New York State Court of Claims

New York State Court of Claims

SCHLOSSMAN v. THE STATE OF NEW YORK, #2006-036-525, Claim No. 111230, Motion Nos. M-71240, CM-71289


When defendant alleges that a claim does not comply with CCA section 11(b), it must show how its ability to investigate was impaired by the alleged deficiency.

Case Information

Claimant short name:
Footnote (claimant name) :

Footnote (defendant name) :

Third-party claimant(s):

Third-party defendant(s):

Claim number(s):
Motion number(s):
Cross-motion number(s):
Claimant’s attorney:
GOLBFARB & GERZOGby Ira Gerzog, Esq.
Defendant’s attorney:
ELIOT SPITZER, ATTORNEY GENERALby Gail Pierce-Siponen, Assistant Attorney General
Third-party defendant’s attorney:

Signature date:
May 16, 2006
New York

Official citation:

Appellate results:

See also (multicaptioned case)


This is claimant’s motion to strike the first and second affirmative defenses asserted in defendant’s answer and defendant’s cross-motion for an order dismissing the claim for lack of jurisdiction. [1] The claim arose on May 13, 2005 when claimant’s decedent tripped and fell on a step at the entrance to the Park Avenue Armory at 643 Park Avenue in Manhattan. It is alleged that Mr. Schlossman suffered multiple fractures in the accident, necessitating surgery six days later, and that he died as the result of complications of surgery on May 30, 2005.

Claimant served a notice of intention to file a claim on June 16, 2005 and served and filed the within claim on August 5, 2005. Answering the claim, defendant alleged that both the notice of intention and the claim failed to include “an adequate description of the manner in which the incident occurred” (First Affirmative Defense) and that both the notice of intention and the claim failed to include “an adequate description of the condition alleged in the claim as a cause of the incident” (Second Affirmative Defense). Claimant moves to strike these two defenses and defendant cross-moves to dismiss for lack of jurisdiction arising from the alleged deficiencies in the claim.

Court of Claims Act § 11(b) requires that a claim or a notice of intention to file a claim set forth, as relevant here, the “nature” of the claim. In Lepkowski v State of New York (1 NY3d 201 [2003]), the Court of Appeals reiterated the long-standing principle that the purpose of the §11(b) requirements is to “enable the State . . . to investigate the claim[s] promptly and to ascertain its liability under the circumstances” (id., at 207, quoting Heisler v State of New York, 78 AD2d 767 [4th dept 1980]; see also Klos v State of New York, 19 AD3d 1173 [4th Dept 2005], Rodriguez v State of New York, 8 AD3d 647 [2d Dept 2004]).

Here, both the notice of intention and the claim allege that the accident occurred at the “steps and/or doorway entrance” of the Park Avenue Armory (Claim ¶4; Notice of Intention ¶3)[2] and that the steps and pavement in that location were “uneven, unmarked, improperly designated, an optical illusion, improperly maintained, worn, depressed, uneven, broken, cracked, improperly repaired and restored and/or under renovation” (Claim ¶12, Notice of Intention ¶4). Both documents go on to allege further negligence in failing to provide proper warning of the dangerous condition and failing to provide a handrail.

Although defendant alleges that the claim did not provide “sufficient particularization” of the nature of the claim, there is no indication that the information provided was insufficient to enable a prompt and thorough investigation of the events that form the basis of the claim (cf. Cannon v State of New York, 163 Misc 2d 623, 627 [1994]: “[d]efendant is obligated to investigate, or attempt to investigate, the accident before it claims it cannot conduct an investigation”). Rather than address its alleged inability to investigate – the “guiding principle informing § 11(b)” (Lepkowski, supra, at 207) – defendant instead raises issues that are properly the subject of a demand for a bill of particulars, or perhaps a demand for expert witness information, and matters that are within its own knowledge.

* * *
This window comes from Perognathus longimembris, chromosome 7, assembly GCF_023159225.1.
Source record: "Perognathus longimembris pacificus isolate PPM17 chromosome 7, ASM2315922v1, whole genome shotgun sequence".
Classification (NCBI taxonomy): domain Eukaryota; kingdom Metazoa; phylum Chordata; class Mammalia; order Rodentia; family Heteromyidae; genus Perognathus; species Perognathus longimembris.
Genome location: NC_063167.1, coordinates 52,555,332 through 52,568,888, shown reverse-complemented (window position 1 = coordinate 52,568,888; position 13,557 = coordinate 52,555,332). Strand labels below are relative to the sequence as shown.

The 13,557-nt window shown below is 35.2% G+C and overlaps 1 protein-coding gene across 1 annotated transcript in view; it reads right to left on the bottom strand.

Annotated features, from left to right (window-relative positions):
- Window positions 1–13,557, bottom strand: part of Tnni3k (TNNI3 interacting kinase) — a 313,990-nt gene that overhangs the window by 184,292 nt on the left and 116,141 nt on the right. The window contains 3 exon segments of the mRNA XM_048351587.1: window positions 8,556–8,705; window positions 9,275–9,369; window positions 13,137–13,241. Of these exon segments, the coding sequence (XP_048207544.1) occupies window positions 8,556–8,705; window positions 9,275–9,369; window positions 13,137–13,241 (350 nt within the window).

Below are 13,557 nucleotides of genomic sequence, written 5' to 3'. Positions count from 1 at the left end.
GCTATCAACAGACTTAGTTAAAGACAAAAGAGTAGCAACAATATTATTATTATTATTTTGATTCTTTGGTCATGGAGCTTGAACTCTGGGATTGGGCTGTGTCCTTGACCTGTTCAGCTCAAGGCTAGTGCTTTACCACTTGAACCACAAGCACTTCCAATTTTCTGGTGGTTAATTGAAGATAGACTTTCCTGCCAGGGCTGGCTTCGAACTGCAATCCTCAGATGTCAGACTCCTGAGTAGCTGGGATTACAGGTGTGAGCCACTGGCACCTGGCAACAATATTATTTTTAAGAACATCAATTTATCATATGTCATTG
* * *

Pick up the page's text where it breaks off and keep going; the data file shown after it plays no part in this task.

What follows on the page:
While the State need not go beyond a claim or notice of intention in order to obtain information sufficient to conduct an investigation, “the substantive information in a claim or notice of intention does not have to provide all of the information the State may need in order to assess its potential liability. Rather there must be enough specific details about the time, location and nature of the claim to enable the State to easily conduct an investigation and, through such investigation, assess its risk of being found liable” (Gonzalez v State of New York, Ct Cl, Sise, P.J., Decision and Order dated April 12, 2006, UID No. 2006-028-542; see also Bennett v New York City Transit Authority, 4 AD3d 265 [1st Dept 2004] affd 3 NY3d 745). As was noted in Mendelsohn v City University of New York (Ct Cl, Scuccimarra, J., Decision and Order dated December 5, 2005, UID No. 2005-030-937), in language equally applicable here, “[d]efendant seems to contend that a claimant must conduct a thorough investigation and provide the defendant, in the notice of intention or claim, with the results. Such is not the law.”

The court finds that claimant provided sufficient information to enable the State to thoroughly investigate the relevant facts and that the notice of intention and the claim fully complied with § 11(b). Accordingly, the motion to strike the first and second affirmative defenses is granted and the cross-motion to dismiss for lack of jurisdiction is denied.

May 16, 2006
New York, New York

Judge of the Court of Claims

[1].The court considered the Notice of Motion, Affirmation and Exhibits and the Notice of Cross-Motion, and Affirmation.
[2].Defendant does not contend that the claim and notice of intention failed to adequately set forth the “place where” the claim accrued (Court of Claims Act § 11[b]).